There is one very fancy hotel with a nice restaurant (Casa del Mundo) which can be reached from town - but only by a path that didn't seem OSHA-approved for those who might want to share a bottle of wine with dinner and return by flashlight. We did look into the other big tourist attraction place in town; once again, reachable only via a somewhat sketchy path: a lake-side day spa/bar/restaurant called Club Ven Acá (Club Come Here) that seemed like a great place to be a young sun worshiping person. Since neither of us are, we kept walking to the next town.
|Club Ven Acá|
One reason we didn't feel at home at the Club Ven Acá was that it seemed so out of place in Jaibalito. Life in Jaibalito is hard for many people. Tourism is giving some people more options, but many still make a living by carrying stuff. Literally. Carrying stuff.
|Child Carrying Concrete Blocks|
|Mom Carrying Concrete Blocks|
|Woman Carrying Avocados|
|Young Boys Carrying Our Bags|
But somehow when we later saw the young boy and the woman we assumed was his mother carrying concrete blocks, it seemed less likely that these two boys were working for money to pay for sodas and chips.
Part of the fun of traveling is learning to negotiate the variety of transportation systems one encounters.
As noted, Jaibalito is accessible only by boat -- or by foot. The walk between Jaibalito and the next village to the east - Santa Cruz La Laguna - is a hilly hike with spectacular views. We were warned not to hike west to San Marcos La Laguna as some tourists had been robbed on that trail. Other people we have talked to have done this walk without any trouble.
|The View During Our Walk To Santa Cruz|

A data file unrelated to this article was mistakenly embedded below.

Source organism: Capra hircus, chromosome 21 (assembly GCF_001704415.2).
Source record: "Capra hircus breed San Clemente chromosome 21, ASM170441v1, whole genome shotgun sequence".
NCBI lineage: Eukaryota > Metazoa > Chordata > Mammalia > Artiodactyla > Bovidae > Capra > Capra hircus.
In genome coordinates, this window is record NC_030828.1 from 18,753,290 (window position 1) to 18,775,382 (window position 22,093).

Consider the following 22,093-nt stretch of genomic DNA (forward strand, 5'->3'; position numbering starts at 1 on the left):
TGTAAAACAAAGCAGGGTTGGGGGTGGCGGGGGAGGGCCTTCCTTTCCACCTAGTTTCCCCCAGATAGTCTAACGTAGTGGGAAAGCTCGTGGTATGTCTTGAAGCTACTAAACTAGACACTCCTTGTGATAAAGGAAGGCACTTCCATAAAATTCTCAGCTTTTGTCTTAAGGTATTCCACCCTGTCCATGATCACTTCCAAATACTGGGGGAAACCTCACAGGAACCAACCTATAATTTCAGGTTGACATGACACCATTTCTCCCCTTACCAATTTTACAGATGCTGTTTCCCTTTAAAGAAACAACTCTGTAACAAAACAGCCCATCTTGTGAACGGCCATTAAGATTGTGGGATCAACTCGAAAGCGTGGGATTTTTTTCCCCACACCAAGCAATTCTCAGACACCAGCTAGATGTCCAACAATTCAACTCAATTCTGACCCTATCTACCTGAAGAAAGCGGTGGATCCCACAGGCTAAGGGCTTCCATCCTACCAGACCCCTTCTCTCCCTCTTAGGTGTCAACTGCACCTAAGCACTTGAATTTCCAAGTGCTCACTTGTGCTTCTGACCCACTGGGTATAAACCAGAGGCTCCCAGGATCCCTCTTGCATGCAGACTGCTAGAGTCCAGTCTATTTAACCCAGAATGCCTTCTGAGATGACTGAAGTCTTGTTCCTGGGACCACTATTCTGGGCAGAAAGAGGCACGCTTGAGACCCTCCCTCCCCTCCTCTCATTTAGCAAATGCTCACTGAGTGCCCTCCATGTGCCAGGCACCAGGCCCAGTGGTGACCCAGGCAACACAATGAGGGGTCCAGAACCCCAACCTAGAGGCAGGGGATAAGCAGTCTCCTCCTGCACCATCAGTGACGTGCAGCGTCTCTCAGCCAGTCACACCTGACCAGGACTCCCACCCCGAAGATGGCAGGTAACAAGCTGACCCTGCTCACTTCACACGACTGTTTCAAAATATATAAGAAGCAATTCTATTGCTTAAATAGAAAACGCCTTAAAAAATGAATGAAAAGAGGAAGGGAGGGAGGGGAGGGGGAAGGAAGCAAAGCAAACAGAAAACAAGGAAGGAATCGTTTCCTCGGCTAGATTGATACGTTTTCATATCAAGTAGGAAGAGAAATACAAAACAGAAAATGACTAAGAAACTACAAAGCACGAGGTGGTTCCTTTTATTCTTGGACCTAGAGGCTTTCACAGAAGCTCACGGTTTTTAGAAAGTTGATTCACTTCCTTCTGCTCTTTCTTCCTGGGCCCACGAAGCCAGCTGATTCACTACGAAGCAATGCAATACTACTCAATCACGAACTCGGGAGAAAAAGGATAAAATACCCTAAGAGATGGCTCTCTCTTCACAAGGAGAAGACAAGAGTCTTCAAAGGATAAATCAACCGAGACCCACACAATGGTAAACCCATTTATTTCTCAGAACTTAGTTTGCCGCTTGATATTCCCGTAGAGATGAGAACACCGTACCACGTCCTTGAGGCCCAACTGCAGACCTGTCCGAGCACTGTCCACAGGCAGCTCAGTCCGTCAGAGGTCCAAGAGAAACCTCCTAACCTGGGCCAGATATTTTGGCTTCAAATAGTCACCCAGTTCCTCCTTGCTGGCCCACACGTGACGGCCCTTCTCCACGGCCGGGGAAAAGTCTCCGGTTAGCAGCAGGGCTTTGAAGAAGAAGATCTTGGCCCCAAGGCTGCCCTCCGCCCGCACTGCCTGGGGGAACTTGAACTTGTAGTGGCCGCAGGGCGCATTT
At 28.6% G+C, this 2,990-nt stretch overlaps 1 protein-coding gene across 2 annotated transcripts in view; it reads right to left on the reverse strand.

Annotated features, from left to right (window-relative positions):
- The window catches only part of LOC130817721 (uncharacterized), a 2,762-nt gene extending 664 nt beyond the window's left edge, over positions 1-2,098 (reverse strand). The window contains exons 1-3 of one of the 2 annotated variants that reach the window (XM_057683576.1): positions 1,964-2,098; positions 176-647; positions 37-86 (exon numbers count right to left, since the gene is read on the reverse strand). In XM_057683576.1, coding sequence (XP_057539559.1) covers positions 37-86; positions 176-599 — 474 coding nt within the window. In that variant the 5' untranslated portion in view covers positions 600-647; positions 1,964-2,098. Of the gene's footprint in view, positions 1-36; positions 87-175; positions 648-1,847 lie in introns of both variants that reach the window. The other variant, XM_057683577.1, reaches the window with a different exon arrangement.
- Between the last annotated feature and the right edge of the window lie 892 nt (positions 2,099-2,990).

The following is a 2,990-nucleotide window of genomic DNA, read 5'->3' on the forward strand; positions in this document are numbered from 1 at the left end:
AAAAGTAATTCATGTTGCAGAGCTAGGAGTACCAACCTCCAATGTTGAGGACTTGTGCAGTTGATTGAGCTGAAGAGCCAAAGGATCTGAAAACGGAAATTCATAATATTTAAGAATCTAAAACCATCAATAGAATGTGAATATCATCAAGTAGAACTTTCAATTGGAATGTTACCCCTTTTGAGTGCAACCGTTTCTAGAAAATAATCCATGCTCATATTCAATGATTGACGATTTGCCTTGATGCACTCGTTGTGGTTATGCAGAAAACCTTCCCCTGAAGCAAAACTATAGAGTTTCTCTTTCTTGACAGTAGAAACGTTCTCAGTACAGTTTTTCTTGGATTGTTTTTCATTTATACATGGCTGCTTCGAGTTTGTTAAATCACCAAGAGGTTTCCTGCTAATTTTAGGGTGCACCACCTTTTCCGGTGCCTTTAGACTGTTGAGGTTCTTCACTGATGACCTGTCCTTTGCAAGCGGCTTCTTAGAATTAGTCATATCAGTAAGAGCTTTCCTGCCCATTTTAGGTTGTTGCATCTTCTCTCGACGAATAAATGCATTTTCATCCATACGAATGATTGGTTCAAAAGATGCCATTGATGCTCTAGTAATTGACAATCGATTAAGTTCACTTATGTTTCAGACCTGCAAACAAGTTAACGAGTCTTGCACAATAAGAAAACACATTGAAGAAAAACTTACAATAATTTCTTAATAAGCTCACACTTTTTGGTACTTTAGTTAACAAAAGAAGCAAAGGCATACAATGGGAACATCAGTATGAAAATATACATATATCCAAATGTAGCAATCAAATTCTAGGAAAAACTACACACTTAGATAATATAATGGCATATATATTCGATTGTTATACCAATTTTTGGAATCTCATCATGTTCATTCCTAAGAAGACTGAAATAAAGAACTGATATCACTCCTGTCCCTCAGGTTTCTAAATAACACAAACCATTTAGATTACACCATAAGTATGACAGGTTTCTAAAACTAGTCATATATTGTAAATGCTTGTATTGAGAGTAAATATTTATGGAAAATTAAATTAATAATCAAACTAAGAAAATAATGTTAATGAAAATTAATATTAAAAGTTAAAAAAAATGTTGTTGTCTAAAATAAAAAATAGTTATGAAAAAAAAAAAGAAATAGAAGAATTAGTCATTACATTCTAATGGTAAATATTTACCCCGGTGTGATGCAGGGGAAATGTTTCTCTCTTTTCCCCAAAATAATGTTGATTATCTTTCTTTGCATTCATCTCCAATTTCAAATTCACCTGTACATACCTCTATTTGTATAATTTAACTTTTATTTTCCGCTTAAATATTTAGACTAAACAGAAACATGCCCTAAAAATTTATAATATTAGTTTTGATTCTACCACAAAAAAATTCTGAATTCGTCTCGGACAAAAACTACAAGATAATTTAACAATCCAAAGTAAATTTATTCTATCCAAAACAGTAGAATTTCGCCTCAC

The water colectivos, which travel around the western half of the lake also offer spectacular views. They cost tourists about 5Q for each village stop (e.g., from Panajachel - via Santa Cruz - to Jaibalito) is about 15Q ($1.75+/-). We expect non-tourists pay less. That makes some travelers feel taken advantage of. We consider it a form of tourist tax similar to the price reduction Napa locals get at valley wineries.
|The Water Colectivo|
Travel Tips: The last departure from some spots along the western shore of the lake is as early as 5:30 p.m. so ask a local when the colectivos operate to your destination. In Panajachel (one of the largest towns on the lake and a primary launching point for the water colectivos) there are two docks; one for private water taxis and the other for the public colectivos. A private boat to Jaibalito will be about 150Q ($20+/-) but will run whenever you want it to run (even at night). A colectivo will depart from each stop when the driver or the dock-side conductor thinks there are enough paying passengers to justify a trip.
The private water taxis (that look just like the colectivos) can be hired by groups and also act as delivery vans. For example, if you buy a new mattress and box springs set . . .
|Delivery Service, Lake Atitlán Style|
In-town transportation is by mototaxi - little three-wheeled two-stroke engine vehicles that will be familiar to anyone who has traveled in Asia as the tuk-tuk. Even Jaibalito has two tuk-tuks that run along the up-hill street.
|Mototaxis Waiting At The Dock|
Transportation to or from Panajachel and other towns that are accessible by the highway which rings the lake can be by tourist van (14-passenger vans with fixed schedules) or by "chicken bus". We never rode the chicken bus. We decided to enjoy their charms from the outside when we heard that actually getting a seat required luck and fortitude.
We took several day trips around the lake - lunch in Panajachel and, another day in San Pedro La Laguna. It was nice to see the other towns - and confirm that we made a good choice when we decided to stay in quiet, non-touristy Jaibalito. Our biggest day trip was a tour to Chichicastenango where, aside from giving us the opportunity to say that we've been there (really, with a name like that - don't you just have to go?), was very interesting.
And we'll blog about that next.